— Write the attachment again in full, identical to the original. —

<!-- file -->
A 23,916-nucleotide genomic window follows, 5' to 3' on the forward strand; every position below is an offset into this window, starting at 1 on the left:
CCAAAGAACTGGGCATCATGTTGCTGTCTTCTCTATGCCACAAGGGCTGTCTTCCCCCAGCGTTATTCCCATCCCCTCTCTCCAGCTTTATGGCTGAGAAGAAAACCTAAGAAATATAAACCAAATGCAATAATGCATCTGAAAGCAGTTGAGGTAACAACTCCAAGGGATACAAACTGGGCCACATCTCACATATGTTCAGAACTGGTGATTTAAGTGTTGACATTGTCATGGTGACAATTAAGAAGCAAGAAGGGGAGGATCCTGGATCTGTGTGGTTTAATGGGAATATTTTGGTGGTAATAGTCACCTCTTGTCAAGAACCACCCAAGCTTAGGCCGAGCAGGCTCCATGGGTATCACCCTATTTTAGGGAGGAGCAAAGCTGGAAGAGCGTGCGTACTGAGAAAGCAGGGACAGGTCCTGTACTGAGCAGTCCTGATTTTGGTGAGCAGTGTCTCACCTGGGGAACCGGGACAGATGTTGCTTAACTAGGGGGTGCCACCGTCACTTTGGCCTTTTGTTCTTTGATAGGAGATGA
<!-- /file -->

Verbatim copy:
A 23,916-nucleotide genomic window follows, 5' to 3' on the forward strand; every position below is an offset into this window, starting at 1 on the left:
CCAAAGAACTGGGCATCATGTTGCTGTCTTCTCTATGCCACAAGGGCTGTCTTCCCCCAGCGTTATTCCCATCCCCTCTCTCCAGCTTTATGGCTGAGAAGAAAACCTAAGAAATATAAACCAAATGCAATAATGCATCTGAAAGCAGTTGAGGTAACAACTCCAAGGGATACAAACTGGGCCACATCTCACATATGTTCAGAACTGGTGATTTAAGTGTTGACATTGTCATGGTGACAATTAAGAAGCAAGAAGGGGAGGATCCTGGATCTGTGTGGTTTAATGGGAATATTTTGGTGGTAATAGTCACCTCTTGTCAAGAACCACCCAAGCTTAGGCCGAGCAGGCTCCATGGGTATCACCCTATTTTAGGGAGGAGCAAAGCTGGAAGAGCGTGCGTACTGAGAAAGCAGGGACAGGTCCTGTACTGAGCAGTCCTGATTTTGGTGAGCAGTGTCTCACCTGGGGAACCGGGACAGATGTTGCTTAACTAGGGGGTGCCACCGTCACTTTGGCCTTTTGTTCTTTGATAGGAGATGA